New Castle girl’s chicken wins boatload of awards |

New Castle girl’s chicken wins boatload of awards

Marilyn Gleason
Post Independent Correspondent
Eleven-year-old Sarah Matthews from New Castle and her prize bird USS Lexington.
Chelsea Self / Post Independent |

NEW CASTLE — Ribbons and trophies fill the Matthews family dining table, not for athletic or academic feats, but honors won by a backyard chicken named for an aircraft carrier.

Later this week the best-of-breed pullet travels to Denver to compete against 600 fowl at the National Western Stock Show.

“I don’t think we’ll ever have a bird this good,” Sarah Matthews, 11, a three-year veteran of Garfield County 4-H, said of her prize bird named USS Lexington.

Lexington won the overall Grand Champion prize for poultry at the Garfield County Fair.

The story starts with a little mix-up.

When the longtime leader of Rocky Mountain Wranglers 4-H club stepped down in 2015, Hi-Way Feed in Silt filled the gap to order poultry for the club. Sarah chose a Jersey Giant based on a poster of chicken breeds at the ranch store and a catalogue that described the breed as “hardy, nice, and pretty good for show,” as she recalls.

Two pullets arrived in February, and she took up her regimen of feeding, watering, cleaning, handling the birds and record-keeping.

She named her chicken after a World War II aircraft carrier. Japan sunk the USS Lexington in the Battle of the Coral Sea in 1942. Sarah and her brothers are home schooled, and World War II fascinated Sarah. She also named another chicken and a duck after warships.

At the Garfield County Fair in August, Sarah and Lexington won Junior Champion in showmanship and breeding, the top awards for the categories in Sarah’s age group of 8- to 10-year-olds. (She’s since had a birthday.)


John Baker of Parker, poultry judge at the county fair, noticed the pinkish color of Lexington’s toenails, sleeker lines and smaller size than he’d expect on a Jersey Giant. He thought it was a Black Australorp. He mentioned it to Sarah, but she was “pretty adamant” about the breed.

“My job is not to argue with the kids or to break hearts,” said Baker, but under his breath, he said to her, “Today we’re going to consider it an Australorp.”

With that out of the way, Lexington took the No. 1 spot as overall Grand Champion breeding bird out of the 119 that entered this year, including turkeys, ducks and other fowl.

Sarah’s mother, Jennifer Matthews, remembers Baker told them, “This bird is good enough to take to the State Fair. You should go if you can.”

The Colorado State Fair took place a few weeks later at the end of August in Pueblo. The whole family went, including Jennifer, Sarah’s brothers, Adam and Zechariah, and her father, Robb. “It was totally new for all of us,” said Jennifer.

But during the youth competition, Sarah found her chicken still in its cage with “Australorp” written on the attached identifying card. Sarah was upset, and Lexington was disqualified. The judge took time away form his duties to explain to Sarah that her chicken was incorrectly identified as a Jersey Giant. But he also said she would have been the winning bird.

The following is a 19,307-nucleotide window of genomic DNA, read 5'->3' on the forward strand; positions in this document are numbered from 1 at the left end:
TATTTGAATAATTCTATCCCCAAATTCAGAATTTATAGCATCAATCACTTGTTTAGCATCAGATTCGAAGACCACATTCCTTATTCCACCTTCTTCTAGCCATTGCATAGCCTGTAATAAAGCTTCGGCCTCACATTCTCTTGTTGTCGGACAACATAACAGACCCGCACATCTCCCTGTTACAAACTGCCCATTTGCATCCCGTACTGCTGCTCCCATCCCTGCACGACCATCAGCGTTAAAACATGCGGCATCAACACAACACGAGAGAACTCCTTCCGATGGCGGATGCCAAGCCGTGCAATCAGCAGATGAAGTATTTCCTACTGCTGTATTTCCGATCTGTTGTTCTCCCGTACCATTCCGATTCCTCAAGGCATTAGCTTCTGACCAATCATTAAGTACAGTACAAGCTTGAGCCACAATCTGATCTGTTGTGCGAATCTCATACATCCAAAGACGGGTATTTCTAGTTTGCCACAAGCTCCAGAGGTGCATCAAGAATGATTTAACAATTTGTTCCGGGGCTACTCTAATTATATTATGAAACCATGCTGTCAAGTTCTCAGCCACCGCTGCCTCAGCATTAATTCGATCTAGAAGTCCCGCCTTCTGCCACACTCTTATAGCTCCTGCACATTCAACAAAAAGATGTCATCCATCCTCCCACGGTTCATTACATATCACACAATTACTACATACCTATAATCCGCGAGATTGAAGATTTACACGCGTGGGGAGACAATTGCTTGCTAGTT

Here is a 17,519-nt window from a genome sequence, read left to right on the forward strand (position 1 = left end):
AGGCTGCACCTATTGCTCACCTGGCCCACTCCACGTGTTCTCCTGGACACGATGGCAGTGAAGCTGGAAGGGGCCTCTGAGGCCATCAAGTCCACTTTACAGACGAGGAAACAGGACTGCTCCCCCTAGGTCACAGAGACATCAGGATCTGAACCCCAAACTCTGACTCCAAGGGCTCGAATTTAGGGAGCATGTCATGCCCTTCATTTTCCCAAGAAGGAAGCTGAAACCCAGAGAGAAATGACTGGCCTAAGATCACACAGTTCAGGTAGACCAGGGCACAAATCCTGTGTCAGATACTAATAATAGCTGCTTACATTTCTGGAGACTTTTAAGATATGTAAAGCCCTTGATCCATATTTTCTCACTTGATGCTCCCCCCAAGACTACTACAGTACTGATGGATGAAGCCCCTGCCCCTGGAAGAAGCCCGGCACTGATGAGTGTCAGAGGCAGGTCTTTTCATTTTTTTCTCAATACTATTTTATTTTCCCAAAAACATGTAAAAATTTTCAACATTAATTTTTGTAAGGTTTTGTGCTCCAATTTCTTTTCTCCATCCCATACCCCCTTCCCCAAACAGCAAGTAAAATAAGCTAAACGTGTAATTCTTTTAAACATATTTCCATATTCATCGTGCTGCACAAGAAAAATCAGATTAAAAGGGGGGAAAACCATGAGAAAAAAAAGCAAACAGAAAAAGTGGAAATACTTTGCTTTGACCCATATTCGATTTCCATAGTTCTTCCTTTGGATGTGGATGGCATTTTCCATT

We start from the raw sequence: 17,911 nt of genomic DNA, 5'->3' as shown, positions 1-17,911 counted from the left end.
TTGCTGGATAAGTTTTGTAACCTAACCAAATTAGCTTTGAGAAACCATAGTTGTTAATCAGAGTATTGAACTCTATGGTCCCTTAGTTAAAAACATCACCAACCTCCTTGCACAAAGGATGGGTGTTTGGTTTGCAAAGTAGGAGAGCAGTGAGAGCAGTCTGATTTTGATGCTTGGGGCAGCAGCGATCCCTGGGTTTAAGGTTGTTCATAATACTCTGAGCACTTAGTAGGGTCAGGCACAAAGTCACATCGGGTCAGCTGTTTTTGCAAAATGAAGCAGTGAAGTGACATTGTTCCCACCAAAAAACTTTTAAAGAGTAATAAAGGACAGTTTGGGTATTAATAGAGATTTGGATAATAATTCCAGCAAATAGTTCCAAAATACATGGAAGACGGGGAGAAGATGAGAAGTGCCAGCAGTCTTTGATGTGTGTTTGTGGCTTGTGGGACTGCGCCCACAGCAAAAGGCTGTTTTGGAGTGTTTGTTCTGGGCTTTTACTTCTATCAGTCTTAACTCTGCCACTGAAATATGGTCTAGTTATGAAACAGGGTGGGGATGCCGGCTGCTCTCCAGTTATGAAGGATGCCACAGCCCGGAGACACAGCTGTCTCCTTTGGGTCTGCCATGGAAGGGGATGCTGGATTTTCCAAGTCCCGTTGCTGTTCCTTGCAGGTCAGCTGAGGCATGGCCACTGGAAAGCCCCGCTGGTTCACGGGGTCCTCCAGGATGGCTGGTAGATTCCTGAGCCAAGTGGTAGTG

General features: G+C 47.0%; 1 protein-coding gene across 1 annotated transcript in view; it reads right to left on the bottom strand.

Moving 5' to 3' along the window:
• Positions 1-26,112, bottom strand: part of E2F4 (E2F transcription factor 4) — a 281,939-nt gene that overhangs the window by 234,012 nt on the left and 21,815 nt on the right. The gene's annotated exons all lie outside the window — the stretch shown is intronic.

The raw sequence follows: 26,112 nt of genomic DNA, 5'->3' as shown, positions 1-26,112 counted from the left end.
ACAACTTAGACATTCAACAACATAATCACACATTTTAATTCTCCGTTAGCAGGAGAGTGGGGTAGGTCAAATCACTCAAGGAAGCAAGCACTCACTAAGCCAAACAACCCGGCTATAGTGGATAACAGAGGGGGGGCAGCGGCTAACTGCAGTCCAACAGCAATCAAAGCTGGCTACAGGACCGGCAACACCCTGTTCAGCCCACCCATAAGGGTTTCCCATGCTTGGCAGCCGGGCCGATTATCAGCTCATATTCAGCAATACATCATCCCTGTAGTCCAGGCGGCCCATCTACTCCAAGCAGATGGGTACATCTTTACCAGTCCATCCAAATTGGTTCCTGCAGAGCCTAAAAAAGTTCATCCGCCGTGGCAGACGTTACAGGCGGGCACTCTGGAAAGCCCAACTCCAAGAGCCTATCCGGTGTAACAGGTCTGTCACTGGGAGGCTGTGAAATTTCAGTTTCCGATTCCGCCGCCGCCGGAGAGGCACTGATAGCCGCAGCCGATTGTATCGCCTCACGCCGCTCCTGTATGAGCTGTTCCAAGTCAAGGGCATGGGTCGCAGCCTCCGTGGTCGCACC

The following day Lexington was re-entered in the Open Class contest, competing against adult owners. This time the awesome Australorp took first place in its class of English chickens.

Next, the Matthewses heard about the Rocky Mountain Feather Fanciers double poultry show in Brighton.

“We’re not the traveling poultry show type of people,” said Jennifer, but Sarah’s grandfather was visiting from College Station, Texas. He agreed to take daughter and granddaughter to the show.


Well over 500 fowl entered the show at the Adams County Fairgrounds, which drew a more elite class of birds and breeders than the county fair, according to John Baker. “There were really, really good birds there,” he said.

Lexington took first and second in the junior division and open show. But the biggest honor came when she was named Reserve Grand Champion in the junior division, second place among all 155 fowl — not just all the breeds of chickens, but ducks, geese, game birds, even peacocks. And then-10-year-old Sarah was competing against other fanciers up to age 18.

“Everything about that bird shined,” said Baker.

What makes a chicken a champion? According to Brenda Strong, poultry supervisor at the upcoming stock show in Denver, it’s the one that best exemplifies the standard for its breed. It should be true to type in body, color and feathers and free of bumps, bruises or broken feathers.

“The bird was beautifully conditioned,” said Strong. “Sarah takes excellent care of her birds.”

Baker can still feel the silky softness of Lexington’s irridescent black plumage. He could tell she’d been kept out of the sun, which bleaches and dries the feathers.

He also noted Lexington’s temperament and training, and remembers watching as Sarah placed Lexington on the table for judging, then stepped back. Baker said, “I can see her standing there with her chest puffed out” — Sarah, not the bird — “proud as can be. The bird never moved.”

The century-old National Western Stock Show runs for 16 days and began Jan. 9. The poultry show is next weekend, with junior showmanship on Saturday, Jan. 22.

“I totally forgot about Christmas waiting for the stock show,” said Sarah.

After the year of poultry shows, Sarah is set to train other kids in showmanship as a junior poultry leader for 4-H.

As for Sarah, “The friendship of my bird, who behaves whenever she’s with me, is the main thing.”

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